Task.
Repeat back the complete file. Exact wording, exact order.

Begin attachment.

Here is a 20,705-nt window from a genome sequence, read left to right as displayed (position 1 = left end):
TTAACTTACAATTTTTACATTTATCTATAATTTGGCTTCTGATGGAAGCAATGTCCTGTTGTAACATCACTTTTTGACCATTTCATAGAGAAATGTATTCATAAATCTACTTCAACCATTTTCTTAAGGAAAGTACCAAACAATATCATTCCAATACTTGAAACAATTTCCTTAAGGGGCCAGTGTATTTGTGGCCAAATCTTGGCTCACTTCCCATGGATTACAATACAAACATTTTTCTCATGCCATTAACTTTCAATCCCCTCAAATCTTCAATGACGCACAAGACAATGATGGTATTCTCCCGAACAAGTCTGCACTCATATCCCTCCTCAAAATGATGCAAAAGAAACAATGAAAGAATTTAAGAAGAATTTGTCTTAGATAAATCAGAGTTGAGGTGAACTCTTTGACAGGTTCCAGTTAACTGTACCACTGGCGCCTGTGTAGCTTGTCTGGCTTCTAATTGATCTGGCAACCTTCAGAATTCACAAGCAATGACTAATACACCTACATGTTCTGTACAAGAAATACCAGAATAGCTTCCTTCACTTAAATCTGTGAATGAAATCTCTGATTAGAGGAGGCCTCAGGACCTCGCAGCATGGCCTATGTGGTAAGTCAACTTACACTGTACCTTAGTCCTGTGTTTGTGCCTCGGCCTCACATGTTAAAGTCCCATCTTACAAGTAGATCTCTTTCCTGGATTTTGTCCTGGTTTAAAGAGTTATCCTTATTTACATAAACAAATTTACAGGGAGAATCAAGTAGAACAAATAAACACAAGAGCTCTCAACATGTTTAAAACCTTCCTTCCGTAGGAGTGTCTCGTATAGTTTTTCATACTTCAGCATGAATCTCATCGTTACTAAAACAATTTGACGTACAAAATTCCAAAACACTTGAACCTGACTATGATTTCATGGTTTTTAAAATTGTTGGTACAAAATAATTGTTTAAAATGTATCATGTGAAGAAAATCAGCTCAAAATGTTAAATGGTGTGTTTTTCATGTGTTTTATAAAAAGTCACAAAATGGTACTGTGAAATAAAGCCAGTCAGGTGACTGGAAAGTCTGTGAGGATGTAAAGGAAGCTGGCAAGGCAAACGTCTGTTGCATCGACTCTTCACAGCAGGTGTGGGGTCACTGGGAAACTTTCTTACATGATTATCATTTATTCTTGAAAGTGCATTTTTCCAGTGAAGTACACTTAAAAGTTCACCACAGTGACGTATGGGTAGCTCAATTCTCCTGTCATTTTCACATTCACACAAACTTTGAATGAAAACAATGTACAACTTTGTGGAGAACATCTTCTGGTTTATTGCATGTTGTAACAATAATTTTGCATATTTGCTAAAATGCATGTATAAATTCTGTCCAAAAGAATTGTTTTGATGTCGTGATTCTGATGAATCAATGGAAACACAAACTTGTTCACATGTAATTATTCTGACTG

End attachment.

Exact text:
Here is a 20,705-nt window from a genome sequence, read left to right as displayed (position 1 = left end):
TTAACTTACAATTTTTACATTTATCTATAATTTGGCTTCTGATGGAAGCAATGTCCTGTTGTAACATCACTTTTTGACCATTTCATAGAGAAATGTATTCATAAATCTACTTCAACCATTTTCTTAAGGAAAGTACCAAACAATATCATTCCAATACTTGAAACAATTTCCTTAAGGGGCCAGTGTATTTGTGGCCAAATCTTGGCTCACTTCCCATGGATTACAATACAAACATTTTTCTCATGCCATTAACTTTCAATCCCCTCAAATCTTCAATGACGCACAAGACAATGATGGTATTCTCCCGAACAAGTCTGCACTCATATCCCTCCTCAAAATGATGCAAAAGAAACAATGAAAGAATTTAAGAAGAATTTGTCTTAGATAAATCAGAGTTGAGGTGAACTCTTTGACAGGTTCCAGTTAACTGTACCACTGGCGCCTGTGTAGCTTGTCTGGCTTCTAATTGATCTGGCAACCTTCAGAATTCACAAGCAATGACTAATACACCTACATGTTCTGTACAAGAAATACCAGAATAGCTTCCTTCACTTAAATCTGTGAATGAAATCTCTGATTAGAGGAGGCCTCAGGACCTCGCAGCATGGCCTATGTGGTAAGTCAACTTACACTGTACCTTAGTCCTGTGTTTGTGCCTCGGCCTCACATGTTAAAGTCCCATCTTACAAGTAGATCTCTTTCCTGGATTTTGTCCTGGTTTAAAGAGTTATCCTTATTTACATAAACAAATTTACAGGGAGAATCAAGTAGAACAAATAAACACAAGAGCTCTCAACATGTTTAAAACCTTCCTTCCGTAGGAGTGTCTCGTATAGTTTTTCATACTTCAGCATGAATCTCATCGTTACTAAAACAATTTGACGTACAAAATTCCAAAACACTTGAACCTGACTATGATTTCATGGTTTTTAAAATTGTTGGTACAAAATAATTGTTTAAAATGTATCATGTGAAGAAAATCAGCTCAAAATGTTAAATGGTGTGTTTTTCATGTGTTTTATAAAAAGTCACAAAATGGTACTGTGAAATAAAGCCAGTCAGGTGACTGGAAAGTCTGTGAGGATGTAAAGGAAGCTGGCAAGGCAAACGTCTGTTGCATCGACTCTTCACAGCAGGTGTGGGGTCACTGGGAAACTTTCTTACATGATTATCATTTATTCTTGAAAGTGCATTTTTCCAGTGAAGTACACTTAAAAGTTCACCACAGTGACGTATGGGTAGCTCAATTCTCCTGTCATTTTCACATTCACACAAACTTTGAATGAAAACAATGTACAACTTTGTGGAGAACATCTTCTGGTTTATTGCATGTTGTAACAATAATTTTGCATATTTGCTAAAATGCATGTATAAATTCTGTCCAAAAGAATTGTTTTGATGTCGTGATTCTGATGAATCAATGGAAACACAAACTTGTTCACATGTAATTATTCTGACTG